CONCLUSION

Our results clearly indicated that the injectable SPE and Vit E decreased cholesterol levels in the plasma, but had no significant impacts on other blood metabolites, haematological parameters and growth performance of lambs. The antioxidant status and lipid oxidation in the muscle tissue and liver were not influenced by the experimental treatments. Also TAC levels in the plasma and tissues were not influenced by the experimental treatments. The oral administration of SPE significantly enhanced GPx activity in the plasma and heart tissue. The experimental treatments significantly decreased MDA levels in the kidney and heart tissues. These effects of the SPE were similar to those observed for the Vit E treatment. According to these findings, it could be concluded that SPE, in either oral or subcutaneous administration, had a potential to enhance the activity of antioxidant enzymes and to modulate lipids oxidation in lambs. Although the results achieved in this research revealed the appropriate effects of SPE and Vit E on the antioxidant statuses of Baluchi lambs, it is also recommended to improve the antioxidant status of other tissues, such as muscle and liver be used of SPE in higher doses, more often and/or for a longer trial period.

Notes

CONFLICT OF INTEREST

We certify that there is no conflict of interest with any financial organization regarding the material discussed in the manuscript.

ACKNOWLEDGMENTS

Researchers gratefully acknowledge funding from department of animal science, Ferdowsi University of Mashhad, Iran.

Table 1
Ingredients and chemical composition of the basal diet (dry matter basis)
Ingredients (%)
 Barley, grain 33.08
 Corn dry, grain 13.33
 Soybean meal 12.75
 Salt 0.42
 Min Vit mixture 0.21
 Limestone 0.21
 Alfalfa hay 27.50
 Wheat-straw 12.50
Chemical composition
 Dry matter (%) 88.32
 Crude protein (%) 15.31
 Non fiber carbohydrate (%) 44.91
 Ether extract (%) 2.5
 Neutral detergent fiber (%) 32.52
 Acid detergent fiber (%) 21.60
 Crude ash (%) 5.11
 Metabolizable energy (Mcal/kg) 2.53
Table 2
Phenolic compounds and specific flavonoids detected in Iranian saffron petal extract using HPLC method
Compounds Secondary metabolite survey1)
Total phenolic compounds (mg of GAE/g of powder extract) 4.29±0.15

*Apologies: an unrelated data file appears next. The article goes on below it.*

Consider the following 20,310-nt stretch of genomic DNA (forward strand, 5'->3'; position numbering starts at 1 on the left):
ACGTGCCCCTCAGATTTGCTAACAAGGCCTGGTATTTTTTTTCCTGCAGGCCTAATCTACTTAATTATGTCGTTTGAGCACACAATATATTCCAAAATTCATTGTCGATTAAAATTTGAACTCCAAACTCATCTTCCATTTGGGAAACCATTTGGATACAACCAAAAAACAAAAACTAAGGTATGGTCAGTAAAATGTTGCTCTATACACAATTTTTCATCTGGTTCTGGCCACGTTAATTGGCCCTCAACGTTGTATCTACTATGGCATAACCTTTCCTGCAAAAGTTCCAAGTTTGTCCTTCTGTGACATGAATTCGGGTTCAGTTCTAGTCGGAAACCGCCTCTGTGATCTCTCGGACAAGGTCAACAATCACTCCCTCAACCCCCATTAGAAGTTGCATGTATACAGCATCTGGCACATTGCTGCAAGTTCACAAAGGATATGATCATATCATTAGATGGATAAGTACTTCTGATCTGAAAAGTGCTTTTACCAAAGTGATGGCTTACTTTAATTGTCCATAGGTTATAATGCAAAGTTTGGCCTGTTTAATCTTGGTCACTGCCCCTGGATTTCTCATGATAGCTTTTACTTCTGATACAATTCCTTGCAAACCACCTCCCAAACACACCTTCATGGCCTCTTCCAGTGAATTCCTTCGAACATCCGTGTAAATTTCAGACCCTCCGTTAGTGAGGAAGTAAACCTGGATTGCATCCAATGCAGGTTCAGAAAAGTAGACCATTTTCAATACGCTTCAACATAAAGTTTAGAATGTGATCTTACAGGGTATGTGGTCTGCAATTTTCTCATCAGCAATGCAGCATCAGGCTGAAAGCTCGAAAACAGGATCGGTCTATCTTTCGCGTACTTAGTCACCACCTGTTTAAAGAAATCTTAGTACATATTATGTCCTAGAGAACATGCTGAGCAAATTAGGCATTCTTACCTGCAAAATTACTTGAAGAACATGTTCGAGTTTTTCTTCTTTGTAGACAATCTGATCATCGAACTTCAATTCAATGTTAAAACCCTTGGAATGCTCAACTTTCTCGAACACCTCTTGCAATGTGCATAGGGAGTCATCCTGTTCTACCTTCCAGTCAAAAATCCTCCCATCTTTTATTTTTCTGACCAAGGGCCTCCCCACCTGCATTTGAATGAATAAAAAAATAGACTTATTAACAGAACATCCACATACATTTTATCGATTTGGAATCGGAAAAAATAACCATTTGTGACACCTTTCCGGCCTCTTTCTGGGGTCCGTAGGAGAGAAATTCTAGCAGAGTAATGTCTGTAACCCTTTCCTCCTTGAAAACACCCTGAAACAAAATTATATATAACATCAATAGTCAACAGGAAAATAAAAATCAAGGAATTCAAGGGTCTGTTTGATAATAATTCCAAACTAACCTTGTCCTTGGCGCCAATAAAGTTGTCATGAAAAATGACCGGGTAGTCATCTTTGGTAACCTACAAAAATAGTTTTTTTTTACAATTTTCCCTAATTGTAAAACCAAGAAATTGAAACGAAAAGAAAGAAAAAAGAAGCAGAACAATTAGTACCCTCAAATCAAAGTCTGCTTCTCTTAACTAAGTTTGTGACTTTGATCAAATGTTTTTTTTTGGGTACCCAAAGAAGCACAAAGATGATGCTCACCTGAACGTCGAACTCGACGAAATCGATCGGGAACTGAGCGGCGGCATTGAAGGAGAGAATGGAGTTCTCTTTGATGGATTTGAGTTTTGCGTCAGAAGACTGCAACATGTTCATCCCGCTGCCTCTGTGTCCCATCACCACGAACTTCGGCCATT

Total flavonoids (mg QE/g of powder extract) 2.75±0.07
Galic acid (mg/g extract) 0.05± 0.01
3,4 DHB acid (mg/g extract) 0.08±0.02
Chlorogenic acid (mg/g extract) 0.08±0.01
Rutin (mg/g extract) 0.51±0.02

HPLC, high performance liquid chromatography; GAE, gallic acid equivalents; QE, quercetin equivalents; DHB, dihydroxybenzoic acid.

1) Data are presented as mean±standard deviation of three replicates.

Table 3
Effects of saffron petal extract and vitamin E on growth performances and carcass weight of Baluchi male lambs
Item Treatments1) SEM p-value

Control ISPE Vitamin E OSPE
DMI (kg/d) 1.56 1.50 1.44 1.78 0.04 0.06
Initial weight (kg) 34.38 35.30 35.14 36.06 0.39 0.98
Final weight (kg) 43.50 44.89 44.47. 47 0.32 0.80
ADG (g/d) 228.22 243.03 227.45 268.75 0.02 0.56
FCR 7.34 6.34 6.53 6.61 0.37 0.84
BWG (kg) 9.31 9.59 9.11 10.93 0.49 0.57
Hot carcass weight (kg) 17.53 16.96 17.80 18.63 0.72 0.87
Cold carcass weight (kg) 17.03 16.46 17.30 18.13 0.72 0.87

SPE, saffron petal extract; SEM, standard error of the mean; DMI, dry matter intake; ADG, average daily gain; FCR, feed conversion ratio; BWG, body weight gain; BW, body weight.

1) Control, 5 mL of physiological saline as a subcutaneous injection; ISPE, 25 mg/kg BW of SPE as a subcutaneous injection; Vitamin E, 225 IU of DL-α-tocopherol acetate as a subcutaneous injection; OSPE, 500 mg/kg BW of SPE as an oral dose.

Table 4
Effects of saffron petal extract and vitamin E on plasma metabolites of Baluchi lamb fed experimental diet.
Items Treatments1) SEM p-value

Control ISPE Vitamin E OSPE
Albumin (g/dL) 4.11 4.18 4.05 4.52 0.06 0.054
TP (g/dL) 6.89 7.47 7.21 8.19 0.41 0.77